Join us for our June 3rd Roundtable with Colette Ward, who will be presenting on her PhD research!
What goes up must come down: Implications of increasing productivity for aquatic food webs
Ecologists have long sought to understand the effects of productivity on community structure, and the question remains of pressing importance given contemporary patterns of anthropogenic change. Extensive debate has revolved around bottom-up and top-down hypotheses for community response to productivity, with the latter now dominating our conceptualization of this question in aquatic ecosystems. Key to this discourse is the principle that, in the absence of bottlenecks to vertical energy flux, top-down control is a fundamental response of communities to rising productivity and becomes stronger across productivity gradients. Here I show that this principle, when projected onto commonly occurring food web motifs (community modules), readily predicts common violations of fundamental assumptions of classical top-down hypotheses, and, by extension, that community responses to rising productivity are not conserved across productivity gradients but are instead context-dependent.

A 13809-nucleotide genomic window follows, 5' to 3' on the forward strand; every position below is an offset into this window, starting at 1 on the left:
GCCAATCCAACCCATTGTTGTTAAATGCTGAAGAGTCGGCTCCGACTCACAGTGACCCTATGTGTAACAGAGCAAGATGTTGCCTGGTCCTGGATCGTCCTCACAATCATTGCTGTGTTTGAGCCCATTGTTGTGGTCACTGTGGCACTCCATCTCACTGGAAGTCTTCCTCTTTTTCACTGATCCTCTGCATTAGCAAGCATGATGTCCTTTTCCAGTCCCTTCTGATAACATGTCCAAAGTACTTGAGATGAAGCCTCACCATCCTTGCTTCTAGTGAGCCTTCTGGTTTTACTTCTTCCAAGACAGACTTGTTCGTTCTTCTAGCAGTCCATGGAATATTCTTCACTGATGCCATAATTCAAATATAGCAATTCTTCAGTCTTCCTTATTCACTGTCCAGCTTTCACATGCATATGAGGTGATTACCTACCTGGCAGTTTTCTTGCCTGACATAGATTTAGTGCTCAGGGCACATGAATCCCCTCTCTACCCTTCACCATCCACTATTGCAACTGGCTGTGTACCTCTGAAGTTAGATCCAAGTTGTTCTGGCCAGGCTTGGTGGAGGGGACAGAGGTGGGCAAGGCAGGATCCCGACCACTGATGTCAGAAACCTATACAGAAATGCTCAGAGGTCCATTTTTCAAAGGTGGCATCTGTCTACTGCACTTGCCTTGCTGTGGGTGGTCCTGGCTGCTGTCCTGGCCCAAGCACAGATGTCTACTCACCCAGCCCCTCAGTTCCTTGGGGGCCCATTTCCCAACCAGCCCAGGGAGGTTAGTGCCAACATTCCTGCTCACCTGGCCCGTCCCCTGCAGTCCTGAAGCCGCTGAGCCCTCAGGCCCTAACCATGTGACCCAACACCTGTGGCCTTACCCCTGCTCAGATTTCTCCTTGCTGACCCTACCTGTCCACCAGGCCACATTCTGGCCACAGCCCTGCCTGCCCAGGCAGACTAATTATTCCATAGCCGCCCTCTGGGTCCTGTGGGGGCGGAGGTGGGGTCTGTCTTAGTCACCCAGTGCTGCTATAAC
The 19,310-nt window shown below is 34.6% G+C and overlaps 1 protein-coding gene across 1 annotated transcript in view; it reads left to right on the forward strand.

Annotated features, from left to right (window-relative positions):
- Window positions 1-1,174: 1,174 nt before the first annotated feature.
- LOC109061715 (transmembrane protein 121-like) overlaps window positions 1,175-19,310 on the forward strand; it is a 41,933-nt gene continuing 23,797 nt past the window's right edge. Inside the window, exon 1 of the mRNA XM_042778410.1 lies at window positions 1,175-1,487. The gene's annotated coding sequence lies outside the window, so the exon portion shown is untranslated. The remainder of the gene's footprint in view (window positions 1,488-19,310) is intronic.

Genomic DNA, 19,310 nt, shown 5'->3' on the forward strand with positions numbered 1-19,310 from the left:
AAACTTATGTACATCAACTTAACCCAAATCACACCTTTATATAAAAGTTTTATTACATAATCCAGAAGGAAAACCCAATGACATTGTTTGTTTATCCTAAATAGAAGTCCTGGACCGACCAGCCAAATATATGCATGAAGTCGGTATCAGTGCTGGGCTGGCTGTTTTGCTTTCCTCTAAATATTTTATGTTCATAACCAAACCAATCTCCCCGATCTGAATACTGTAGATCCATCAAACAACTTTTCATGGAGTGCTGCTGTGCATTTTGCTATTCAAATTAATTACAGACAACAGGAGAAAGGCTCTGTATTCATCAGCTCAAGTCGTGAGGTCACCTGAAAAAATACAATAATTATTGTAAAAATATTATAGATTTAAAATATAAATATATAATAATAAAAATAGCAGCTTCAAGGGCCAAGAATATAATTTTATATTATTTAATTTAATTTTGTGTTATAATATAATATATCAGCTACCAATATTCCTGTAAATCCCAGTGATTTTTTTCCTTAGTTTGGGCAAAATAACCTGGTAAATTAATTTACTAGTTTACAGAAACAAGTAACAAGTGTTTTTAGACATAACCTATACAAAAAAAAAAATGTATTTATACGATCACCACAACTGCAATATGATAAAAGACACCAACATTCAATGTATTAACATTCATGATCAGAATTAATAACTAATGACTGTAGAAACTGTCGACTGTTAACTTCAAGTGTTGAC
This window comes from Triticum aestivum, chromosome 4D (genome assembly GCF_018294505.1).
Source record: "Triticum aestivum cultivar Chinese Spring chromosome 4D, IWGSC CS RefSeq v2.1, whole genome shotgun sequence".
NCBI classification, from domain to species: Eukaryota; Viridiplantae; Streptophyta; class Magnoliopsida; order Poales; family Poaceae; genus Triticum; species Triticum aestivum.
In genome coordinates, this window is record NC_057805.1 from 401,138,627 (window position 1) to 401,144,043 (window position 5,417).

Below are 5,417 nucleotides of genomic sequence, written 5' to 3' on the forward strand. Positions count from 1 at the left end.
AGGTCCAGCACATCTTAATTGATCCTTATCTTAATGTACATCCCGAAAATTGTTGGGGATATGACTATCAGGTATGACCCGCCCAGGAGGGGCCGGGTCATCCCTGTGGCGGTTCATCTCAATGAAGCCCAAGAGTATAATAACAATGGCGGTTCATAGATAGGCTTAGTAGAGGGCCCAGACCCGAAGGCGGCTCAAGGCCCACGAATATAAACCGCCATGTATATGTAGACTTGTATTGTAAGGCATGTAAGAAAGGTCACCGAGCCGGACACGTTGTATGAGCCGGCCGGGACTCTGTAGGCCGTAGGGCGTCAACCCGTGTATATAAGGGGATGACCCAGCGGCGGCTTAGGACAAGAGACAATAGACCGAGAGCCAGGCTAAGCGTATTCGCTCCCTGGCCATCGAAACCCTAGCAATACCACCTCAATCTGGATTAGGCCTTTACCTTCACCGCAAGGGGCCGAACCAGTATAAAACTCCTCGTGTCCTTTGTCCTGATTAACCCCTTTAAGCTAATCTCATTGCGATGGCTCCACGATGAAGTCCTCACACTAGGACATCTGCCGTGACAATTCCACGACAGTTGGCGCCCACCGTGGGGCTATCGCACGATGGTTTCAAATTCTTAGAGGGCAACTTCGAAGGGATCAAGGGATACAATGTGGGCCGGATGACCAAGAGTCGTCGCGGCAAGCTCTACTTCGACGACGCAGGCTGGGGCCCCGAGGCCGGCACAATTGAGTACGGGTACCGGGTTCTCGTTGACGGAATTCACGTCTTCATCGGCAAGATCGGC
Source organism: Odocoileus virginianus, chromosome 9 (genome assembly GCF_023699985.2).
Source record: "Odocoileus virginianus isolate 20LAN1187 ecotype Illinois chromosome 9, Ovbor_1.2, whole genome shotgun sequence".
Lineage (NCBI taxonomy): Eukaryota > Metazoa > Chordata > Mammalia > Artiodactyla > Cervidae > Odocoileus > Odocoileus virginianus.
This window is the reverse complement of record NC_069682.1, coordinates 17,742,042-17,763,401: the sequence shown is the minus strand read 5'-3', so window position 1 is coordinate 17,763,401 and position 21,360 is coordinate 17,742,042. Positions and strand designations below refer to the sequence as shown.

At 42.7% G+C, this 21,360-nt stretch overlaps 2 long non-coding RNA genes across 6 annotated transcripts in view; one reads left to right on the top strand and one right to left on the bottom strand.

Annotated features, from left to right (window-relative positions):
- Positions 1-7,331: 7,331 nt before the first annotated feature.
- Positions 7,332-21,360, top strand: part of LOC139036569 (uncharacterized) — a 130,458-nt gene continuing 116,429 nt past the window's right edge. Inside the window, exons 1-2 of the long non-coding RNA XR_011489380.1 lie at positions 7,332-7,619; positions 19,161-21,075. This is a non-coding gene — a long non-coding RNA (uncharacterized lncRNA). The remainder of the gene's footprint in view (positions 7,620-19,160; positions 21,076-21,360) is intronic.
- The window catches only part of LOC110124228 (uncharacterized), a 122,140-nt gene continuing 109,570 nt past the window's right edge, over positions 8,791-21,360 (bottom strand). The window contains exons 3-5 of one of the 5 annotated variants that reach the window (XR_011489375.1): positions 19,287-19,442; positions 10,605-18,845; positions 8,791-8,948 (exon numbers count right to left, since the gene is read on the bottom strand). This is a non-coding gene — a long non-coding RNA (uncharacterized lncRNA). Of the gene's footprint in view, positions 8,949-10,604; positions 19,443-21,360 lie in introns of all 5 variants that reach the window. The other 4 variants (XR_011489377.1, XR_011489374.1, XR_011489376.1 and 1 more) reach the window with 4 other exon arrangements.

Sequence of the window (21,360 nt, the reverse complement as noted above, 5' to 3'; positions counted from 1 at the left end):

Using 23 large marine food webs I show that food web responses to productivity arise from within-food chain processes at low productivity and increasingly from multi-chain processes with increasing productivity. This shift unfolds as primary production is increasingly directed into bottom-up controlled detritus channels, subsidizing generalist predators, which in turn exert top-down control on herbivores in an apparent trophic cascade. Using theory and empirical data from whole lake and marine food webs I show that the effect of productivity on food chain length (FCL) is also context-dependent: FCL should increase over ranges of low productivity and decline over ranges of high productivity as increasingly top-heavy biomass pyramids favor omnivory; at intermediate productivity, FCL should be driven instead by ecosystem size. Overall this work suggests that, in contrast to conventional thinking, mechanisms of aquatic community response to productivity are not conserved across productivity gradients and are instead readily predicted by a simple community module framework.